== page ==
#1
I got strings for christmas, and i got light gauge ernie ball strings. I did not know how much of a difference the strings made when playing. becuase i play metal, and the strings may be too light. Can someone help me?

Thanks
#2
strings can affect tonality, tension on the neck, etc.

its a lot of personal preference. lots of people drop tune and need bigger guage strings. Some people do intense bends and use lighter strings, some people have a brand preference.

its a lot of trial and error, but yea. Not a huge, adverse affect, but it helps the overall feel on the guitar
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#3
i say no however im sure someone is going to quote me and disagree.

the only differences are going to be playability and a slight difference in tone. i personally use 10s of some d'adarrio. im sure if someone swapped em out for some other type of string without telling me and with the same gauge, i wouldn't be able to tell a difference.
#4
I prefer to use 10 gauge strings because 9's are too light and rattle too much when I detune them and 11's are too thick,
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#5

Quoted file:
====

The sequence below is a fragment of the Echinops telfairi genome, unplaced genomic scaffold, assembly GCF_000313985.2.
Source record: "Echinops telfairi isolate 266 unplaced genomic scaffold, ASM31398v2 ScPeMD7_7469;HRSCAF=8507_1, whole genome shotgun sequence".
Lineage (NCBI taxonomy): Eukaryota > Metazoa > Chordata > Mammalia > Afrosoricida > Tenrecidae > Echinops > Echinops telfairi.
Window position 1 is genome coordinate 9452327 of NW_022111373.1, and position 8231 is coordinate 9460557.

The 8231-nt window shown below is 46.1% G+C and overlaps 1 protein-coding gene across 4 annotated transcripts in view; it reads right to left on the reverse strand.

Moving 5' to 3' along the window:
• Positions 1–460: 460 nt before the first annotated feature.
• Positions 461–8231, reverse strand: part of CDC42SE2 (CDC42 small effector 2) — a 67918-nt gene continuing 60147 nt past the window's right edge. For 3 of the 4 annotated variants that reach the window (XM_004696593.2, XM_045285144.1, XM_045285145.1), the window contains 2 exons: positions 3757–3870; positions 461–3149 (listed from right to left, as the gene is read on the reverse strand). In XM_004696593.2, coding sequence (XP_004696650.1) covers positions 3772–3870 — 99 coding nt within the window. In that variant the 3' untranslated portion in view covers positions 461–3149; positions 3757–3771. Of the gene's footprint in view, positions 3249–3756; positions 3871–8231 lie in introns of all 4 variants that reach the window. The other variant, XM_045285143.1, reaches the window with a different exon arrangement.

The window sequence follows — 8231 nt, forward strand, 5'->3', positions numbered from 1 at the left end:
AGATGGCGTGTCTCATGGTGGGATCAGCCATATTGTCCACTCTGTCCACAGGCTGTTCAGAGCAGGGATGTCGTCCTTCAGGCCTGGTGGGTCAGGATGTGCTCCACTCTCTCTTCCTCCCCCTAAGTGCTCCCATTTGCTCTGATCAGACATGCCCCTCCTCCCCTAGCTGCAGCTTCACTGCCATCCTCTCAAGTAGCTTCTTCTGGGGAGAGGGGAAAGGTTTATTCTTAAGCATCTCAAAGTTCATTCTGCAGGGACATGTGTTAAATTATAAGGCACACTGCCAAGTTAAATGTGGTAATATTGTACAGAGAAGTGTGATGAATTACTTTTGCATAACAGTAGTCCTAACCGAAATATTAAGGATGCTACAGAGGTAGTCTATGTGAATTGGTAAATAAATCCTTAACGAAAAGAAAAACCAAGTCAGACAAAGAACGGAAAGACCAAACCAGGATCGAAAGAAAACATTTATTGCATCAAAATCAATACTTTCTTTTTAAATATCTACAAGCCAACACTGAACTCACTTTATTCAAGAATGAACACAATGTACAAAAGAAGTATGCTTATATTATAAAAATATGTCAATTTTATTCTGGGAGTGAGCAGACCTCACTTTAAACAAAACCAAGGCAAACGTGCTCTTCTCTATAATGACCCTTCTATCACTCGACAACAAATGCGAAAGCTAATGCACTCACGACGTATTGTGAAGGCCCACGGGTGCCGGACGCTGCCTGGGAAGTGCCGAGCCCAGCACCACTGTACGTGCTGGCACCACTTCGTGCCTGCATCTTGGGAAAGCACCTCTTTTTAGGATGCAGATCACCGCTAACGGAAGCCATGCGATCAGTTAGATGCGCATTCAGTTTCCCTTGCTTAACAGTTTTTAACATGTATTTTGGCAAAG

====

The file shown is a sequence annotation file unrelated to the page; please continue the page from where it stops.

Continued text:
The main difference I have found is in breakage.

D'Addario and Ernie Ball strings have always done well for me.
I tend to multi-step bends a lot.
#6
If youre gonna be down tuning then a thicker gauge tends to be best. they also have a fuller tone but are more difficult to bend on. Its all preference really. I use hybrids which have a thick gauge at the bottom and light gauge at the top.
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#7
I swear by Ernie Ball strings, though there are tons of different ones, and it's all about preference. As for gauges, if you're going to be playing metal, which usually means drop tunings, etc, you'll usually want higher gauge strings.
#8
It all depends on what tuning your in. light strings (9's) should be used for standard tuning. And then the lower you go from there the higher gauge you need. I like to use a light top heavy bottom string setup. It allows me to have the crunchy lows but still be able to shred and bend up high.

It also depends on what your guitar can handle. If your strings are too tight they will warp the neck or possibly break the truss rod if your not careful.
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#10
I'll add one more thing.

To me, there is a huge difference between hex core strings like Ernie Ball and round core strings like D'Addario. For me, the round cores transmit to much movement (which is great for those of you with Joe Satriani fingers). The hex cores sound just as good but they require more deliberabe movement so they're a little more forgiving if you barely bump a string or move your finger slightly while fretting a chord.

I simply sound better with hex cores (Ernie Ball #10 Slinkys).

#11
Light top heavy bottom strings break easily if you over bend.

Anyway, correct me if I'm wrong, I thought the strings you use are supposed to match the scale? Like 24.5 use .10 gauge strings